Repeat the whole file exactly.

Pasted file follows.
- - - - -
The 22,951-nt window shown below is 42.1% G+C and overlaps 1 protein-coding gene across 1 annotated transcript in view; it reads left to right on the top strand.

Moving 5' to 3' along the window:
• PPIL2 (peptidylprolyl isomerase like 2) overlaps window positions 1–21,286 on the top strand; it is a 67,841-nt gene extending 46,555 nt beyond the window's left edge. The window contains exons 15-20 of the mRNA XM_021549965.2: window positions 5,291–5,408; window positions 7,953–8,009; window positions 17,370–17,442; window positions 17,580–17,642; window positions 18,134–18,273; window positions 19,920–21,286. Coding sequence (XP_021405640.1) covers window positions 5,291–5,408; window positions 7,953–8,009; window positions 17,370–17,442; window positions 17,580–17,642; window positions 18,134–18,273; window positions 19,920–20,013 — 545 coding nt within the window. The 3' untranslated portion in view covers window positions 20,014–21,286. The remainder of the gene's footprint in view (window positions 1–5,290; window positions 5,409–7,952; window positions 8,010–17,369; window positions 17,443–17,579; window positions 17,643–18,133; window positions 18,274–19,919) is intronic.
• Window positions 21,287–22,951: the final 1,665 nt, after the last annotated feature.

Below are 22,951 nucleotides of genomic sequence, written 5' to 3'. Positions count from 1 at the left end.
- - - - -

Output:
The 22,951-nt window shown below is 42.1% G+C and overlaps 1 protein-coding gene across 1 annotated transcript in view; it reads left to right on the top strand.

Moving 5' to 3' along the window:
• PPIL2 (peptidylprolyl isomerase like 2) overlaps window positions 1–21,286 on the top strand; it is a 67,841-nt gene extending 46,555 nt beyond the window's left edge. The window contains exons 15-20 of the mRNA XM_021549965.2: window positions 5,291–5,408; window positions 7,953–8,009; window positions 17,370–17,442; window positions 17,580–17,642; window positions 18,134–18,273; window positions 19,920–21,286. Coding sequence (XP_021405640.1) covers window positions 5,291–5,408; window positions 7,953–8,009; window positions 17,370–17,442; window positions 17,580–17,642; window positions 18,134–18,273; window positions 19,920–20,013 — 545 coding nt within the window. The 3' untranslated portion in view covers window positions 20,014–21,286. The remainder of the gene's footprint in view (window positions 1–5,290; window positions 5,409–7,952; window positions 8,010–17,369; window positions 17,443–17,579; window positions 17,643–18,133; window positions 18,274–19,919) is intronic.
• Window positions 21,287–22,951: the final 1,665 nt, after the last annotated feature.

Below are 22,951 nucleotides of genomic sequence, written 5' to 3'. Positions count from 1 at the left end.